Using bio-diesel onboard vessels
An overview of fuel handling and emission management considerations
This paper is part of the Onboard Vessel Solutions Paper Series: Vessel Emission Reduction Technologies & Solutions
Alternative marine fuels can be delivered from various alternative feedstocks and production processes. Bio-diesels and bio-oils are liquid biofuels made from sustainable biomass and biowaste with lower climate impacts than traditional fossil fuels. They may provide direct, low-emission replacements for conventional marine fuels or within blends. They are also potential pilot fuels for dual-fuel internal combustion engines (ICEs) using other alternative fuels like methane, methanol, and ammonia.
Bio-oils offer greater long-term viability and more potential impact on decarbonization than bio-diesels as they can utilize a larger variety of feedstocks, increasing their potential availability. As a result, the Mærsk Mc-Kinney Møller Center for Zero Carbon Shipping (MMMCZCS) only considers bio-oils as a scalable alternative fuel pathway. However, although bio-diesels are already available and in use in the shipping industry, bio-oils are not yet available in sufficient quantities for onboard use and testing.
While bio-diesels and bio-oils do not have the same chemical composition, performance, or qualities as each other, they present similar challenges for onboard use. As a result, we established a dedicated working group to study the potential challenges of using biodiesel onboard vessels, which we expect to provide foundational knowledge of the challenges associated with the use of bio-oils onboard.
This paper presents the results from the working group, including an overview of regulatory drivers, onboard vessel bunkering, handling, and storage considerations. We also include experimental results from our investigations of fuel stability and NOX emissions measurement tests. Furthermore, we provide our recommended step-by-step processes for bunkering and onboard handling.
Based on our investigations, the working group made the following conclusions:
- Recent regulatory developments have lowered the barriers to using biofuels onboard vessels. However, work is still needed on fuel standards and sustainability life-cycle certification.
- The Unified Interpretation (UI) approved at MEPC 78 in June 2022 allows for a more streamlined regulatory scenario for the use of biofuels onboard vessels, especially if flag states adopt the UI and classification societies and engine makers confirm no changes to the engine’s NOX
critical components or settings/operating values.
- With the lack of applicable fuel standards, it is presently up to the individual shipowner or operator to build knowledge and experience about proper fuel parameters and handling.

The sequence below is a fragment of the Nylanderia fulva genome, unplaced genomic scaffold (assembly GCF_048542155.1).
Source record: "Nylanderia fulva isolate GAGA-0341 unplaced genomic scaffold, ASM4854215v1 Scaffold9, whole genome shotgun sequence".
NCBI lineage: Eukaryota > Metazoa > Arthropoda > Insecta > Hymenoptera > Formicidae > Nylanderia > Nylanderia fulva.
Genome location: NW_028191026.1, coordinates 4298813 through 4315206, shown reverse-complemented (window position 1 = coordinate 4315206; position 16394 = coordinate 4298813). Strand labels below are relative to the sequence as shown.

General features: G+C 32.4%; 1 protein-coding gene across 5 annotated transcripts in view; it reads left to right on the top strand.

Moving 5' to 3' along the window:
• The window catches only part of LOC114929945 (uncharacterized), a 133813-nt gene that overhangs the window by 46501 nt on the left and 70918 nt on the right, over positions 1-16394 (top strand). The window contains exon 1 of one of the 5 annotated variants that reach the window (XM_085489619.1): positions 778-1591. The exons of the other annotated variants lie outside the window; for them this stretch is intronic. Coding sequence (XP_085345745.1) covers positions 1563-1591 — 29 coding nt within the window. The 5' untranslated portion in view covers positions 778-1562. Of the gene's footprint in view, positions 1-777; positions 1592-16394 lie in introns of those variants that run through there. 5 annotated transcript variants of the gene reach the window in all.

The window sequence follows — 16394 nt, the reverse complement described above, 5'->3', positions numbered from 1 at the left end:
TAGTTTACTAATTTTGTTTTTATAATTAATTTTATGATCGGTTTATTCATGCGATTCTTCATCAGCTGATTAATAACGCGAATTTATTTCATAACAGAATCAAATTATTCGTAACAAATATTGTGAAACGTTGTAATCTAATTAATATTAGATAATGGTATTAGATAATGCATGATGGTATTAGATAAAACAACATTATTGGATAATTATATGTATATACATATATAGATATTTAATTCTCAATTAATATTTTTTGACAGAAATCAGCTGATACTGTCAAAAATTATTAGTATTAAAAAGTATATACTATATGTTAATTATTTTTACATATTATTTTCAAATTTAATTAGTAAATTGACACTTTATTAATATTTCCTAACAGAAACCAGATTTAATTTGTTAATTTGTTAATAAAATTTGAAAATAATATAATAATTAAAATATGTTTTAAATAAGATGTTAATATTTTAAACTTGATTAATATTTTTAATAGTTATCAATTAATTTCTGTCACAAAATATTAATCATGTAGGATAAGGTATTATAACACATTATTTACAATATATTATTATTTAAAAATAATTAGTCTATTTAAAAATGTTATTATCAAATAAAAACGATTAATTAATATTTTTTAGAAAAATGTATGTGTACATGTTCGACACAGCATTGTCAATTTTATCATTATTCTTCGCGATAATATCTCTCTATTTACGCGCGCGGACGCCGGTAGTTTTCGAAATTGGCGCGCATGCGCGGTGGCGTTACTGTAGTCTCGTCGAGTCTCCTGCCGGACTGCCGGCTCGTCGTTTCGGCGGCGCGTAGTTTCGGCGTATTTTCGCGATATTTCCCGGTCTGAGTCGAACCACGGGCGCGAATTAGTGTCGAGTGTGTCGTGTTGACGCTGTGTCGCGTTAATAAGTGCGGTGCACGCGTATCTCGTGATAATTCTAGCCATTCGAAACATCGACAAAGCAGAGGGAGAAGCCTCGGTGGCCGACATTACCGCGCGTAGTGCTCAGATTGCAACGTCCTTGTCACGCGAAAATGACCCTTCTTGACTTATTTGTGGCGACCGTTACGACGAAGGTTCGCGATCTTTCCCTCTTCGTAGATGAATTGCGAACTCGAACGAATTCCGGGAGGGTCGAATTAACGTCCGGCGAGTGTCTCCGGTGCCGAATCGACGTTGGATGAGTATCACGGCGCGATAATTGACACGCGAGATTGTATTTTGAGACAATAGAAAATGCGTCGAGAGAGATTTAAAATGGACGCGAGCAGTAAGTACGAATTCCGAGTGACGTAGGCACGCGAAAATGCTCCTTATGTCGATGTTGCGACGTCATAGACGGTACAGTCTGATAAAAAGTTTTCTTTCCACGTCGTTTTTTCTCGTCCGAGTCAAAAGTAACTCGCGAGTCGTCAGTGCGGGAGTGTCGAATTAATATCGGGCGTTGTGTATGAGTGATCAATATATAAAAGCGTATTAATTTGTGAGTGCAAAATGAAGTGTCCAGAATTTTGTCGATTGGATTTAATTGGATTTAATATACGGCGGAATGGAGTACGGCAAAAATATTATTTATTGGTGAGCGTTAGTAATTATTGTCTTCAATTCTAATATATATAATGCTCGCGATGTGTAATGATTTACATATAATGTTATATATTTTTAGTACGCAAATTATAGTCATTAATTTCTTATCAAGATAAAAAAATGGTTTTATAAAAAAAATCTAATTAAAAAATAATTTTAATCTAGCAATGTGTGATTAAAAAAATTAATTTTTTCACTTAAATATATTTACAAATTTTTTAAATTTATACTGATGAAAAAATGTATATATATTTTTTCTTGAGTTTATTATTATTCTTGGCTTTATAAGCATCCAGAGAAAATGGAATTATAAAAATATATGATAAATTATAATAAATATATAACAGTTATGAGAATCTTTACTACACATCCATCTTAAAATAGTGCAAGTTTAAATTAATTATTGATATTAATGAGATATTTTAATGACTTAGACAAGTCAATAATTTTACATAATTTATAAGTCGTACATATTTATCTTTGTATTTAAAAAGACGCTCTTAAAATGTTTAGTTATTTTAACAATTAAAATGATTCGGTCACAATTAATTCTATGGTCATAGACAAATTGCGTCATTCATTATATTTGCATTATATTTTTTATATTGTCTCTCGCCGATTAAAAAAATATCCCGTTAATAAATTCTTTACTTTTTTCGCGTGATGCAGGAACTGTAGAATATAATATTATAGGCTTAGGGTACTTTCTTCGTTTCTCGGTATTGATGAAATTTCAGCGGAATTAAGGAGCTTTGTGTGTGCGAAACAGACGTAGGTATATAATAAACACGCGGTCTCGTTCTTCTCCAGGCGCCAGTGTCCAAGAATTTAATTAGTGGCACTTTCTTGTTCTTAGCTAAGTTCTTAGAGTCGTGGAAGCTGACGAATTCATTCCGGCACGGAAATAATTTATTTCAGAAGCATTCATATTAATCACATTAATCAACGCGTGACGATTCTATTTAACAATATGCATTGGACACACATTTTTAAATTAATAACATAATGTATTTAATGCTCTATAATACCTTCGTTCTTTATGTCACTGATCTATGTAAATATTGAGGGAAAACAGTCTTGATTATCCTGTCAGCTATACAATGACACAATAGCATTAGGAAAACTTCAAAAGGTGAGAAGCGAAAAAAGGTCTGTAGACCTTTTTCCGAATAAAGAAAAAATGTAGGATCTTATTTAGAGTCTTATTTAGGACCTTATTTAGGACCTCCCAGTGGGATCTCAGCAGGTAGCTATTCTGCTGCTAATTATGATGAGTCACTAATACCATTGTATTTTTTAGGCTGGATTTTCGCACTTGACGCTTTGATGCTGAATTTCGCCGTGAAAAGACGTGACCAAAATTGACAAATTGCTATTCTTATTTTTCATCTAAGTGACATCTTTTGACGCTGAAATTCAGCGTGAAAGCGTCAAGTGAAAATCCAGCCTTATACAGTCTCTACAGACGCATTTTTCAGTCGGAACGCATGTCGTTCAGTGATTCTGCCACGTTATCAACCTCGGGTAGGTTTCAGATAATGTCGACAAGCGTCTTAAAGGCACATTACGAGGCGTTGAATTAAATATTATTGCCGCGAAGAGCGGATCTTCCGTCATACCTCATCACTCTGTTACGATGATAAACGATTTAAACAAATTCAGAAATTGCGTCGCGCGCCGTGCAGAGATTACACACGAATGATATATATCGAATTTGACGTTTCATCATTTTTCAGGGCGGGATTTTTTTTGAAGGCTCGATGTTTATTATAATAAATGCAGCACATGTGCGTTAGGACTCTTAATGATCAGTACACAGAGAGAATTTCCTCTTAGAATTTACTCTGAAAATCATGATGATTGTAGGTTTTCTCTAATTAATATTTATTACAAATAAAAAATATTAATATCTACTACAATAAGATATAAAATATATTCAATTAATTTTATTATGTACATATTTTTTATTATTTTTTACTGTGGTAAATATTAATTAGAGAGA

- While some sustainability certification schemes exist, they must be standardized and aligned with the current and upcoming global and regional regulations.
- Due to the possibility of varying stability, acidity, and corrosion characteristics of bio-diesels, they must be handled and stored correctly onboard using operational measures with limited technical changes.
- We recommend pre-bunkering steps including determining the blend composition, laboratory testing, and confirming compliance with International Maritime Organization (IMO) safety regulations and machinery.
- Onboard handling requires bunker storage tank cleaning (subject to the sludge and sediment content in the bunker tanks) and adjustment of storage and transfer temperatures.
- Fuel sample analyses can be used to indicate acceptable oxidation stability levels for typical fuel use periods. If required, readditization of antioxidants can prevent fuel oxidation, as seen from studies done in the automotive industry. Such trials are yet to be conducted in the maritime industry onboard vessels.
- Results from three emissions measurement tests showed that NOX emission levels of bio-diesel and bio-diesel blends combusted in two-stroke slow speed marine engines are comparable with conventional fossil fuels, including heavy fuel oil (HFO), very low sulfur fuel oil (VLSFO), and marine gas oil (MGO).
- These results also indicate that there is no need for special emission reduction technologies or solutions to reduce NOX emissions further when using bio-diesels. However, if NOX emission reduction is necessary, commercially available technologies and solutions exist.
The conclusions presented in this paper are based solely on tests of fatty acid methyl esters (FAME)-based bio-diesel fuels. The NOX emission levels presented here form a benchmark for comparison with fast pyrolysis and hydrothermal liquefaction bio-oils when their technology matures, and they are available in larger quantities.
To increase the viability of the liquid biofuel pathways, we encourage flag states, classification societies, and engine makers to jointly leverage the approved UI to remove the regulatory barriers for the use of biodiesels and bio-oils onboard vessels and support the development of fuel standards for blends with higher percentages of bio-diesel and bio-oil.
Find the other papers in the series here
An overview of methane emission sources and levels onboard vessels and the technologies, solutions, and regulatory drivers that can help reduce them.
An introduction to onboard emission sources, main risks, and solution mapping